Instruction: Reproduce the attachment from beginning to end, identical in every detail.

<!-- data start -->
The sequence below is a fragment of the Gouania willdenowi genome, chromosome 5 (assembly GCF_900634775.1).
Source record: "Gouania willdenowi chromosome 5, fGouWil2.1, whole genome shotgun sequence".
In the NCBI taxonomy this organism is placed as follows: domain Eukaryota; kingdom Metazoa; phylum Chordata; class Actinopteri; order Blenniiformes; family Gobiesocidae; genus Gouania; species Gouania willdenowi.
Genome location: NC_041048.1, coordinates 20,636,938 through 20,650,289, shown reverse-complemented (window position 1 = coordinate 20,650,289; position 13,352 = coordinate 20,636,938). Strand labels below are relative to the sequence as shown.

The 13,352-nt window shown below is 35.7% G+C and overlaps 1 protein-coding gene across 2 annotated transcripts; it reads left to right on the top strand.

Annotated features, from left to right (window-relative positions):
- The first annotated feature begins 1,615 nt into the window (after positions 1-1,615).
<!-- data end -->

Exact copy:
The sequence below is a fragment of the Gouania willdenowi genome, chromosome 5 (assembly GCF_900634775.1).
Source record: "Gouania willdenowi chromosome 5, fGouWil2.1, whole genome shotgun sequence".
In the NCBI taxonomy this organism is placed as follows: domain Eukaryota; kingdom Metazoa; phylum Chordata; class Actinopteri; order Blenniiformes; family Gobiesocidae; genus Gouania; species Gouania willdenowi.
Genome location: NC_041048.1, coordinates 20,636,938 through 20,650,289, shown reverse-complemented (window position 1 = coordinate 20,650,289; position 13,352 = coordinate 20,636,938). Strand labels below are relative to the sequence as shown.

The 13,352-nt window shown below is 35.7% G+C and overlaps 1 protein-coding gene across 2 annotated transcripts; it reads left to right on the top strand.

Annotated features, from left to right (window-relative positions):
- The first annotated feature begins 1,615 nt into the window (after positions 1-1,615).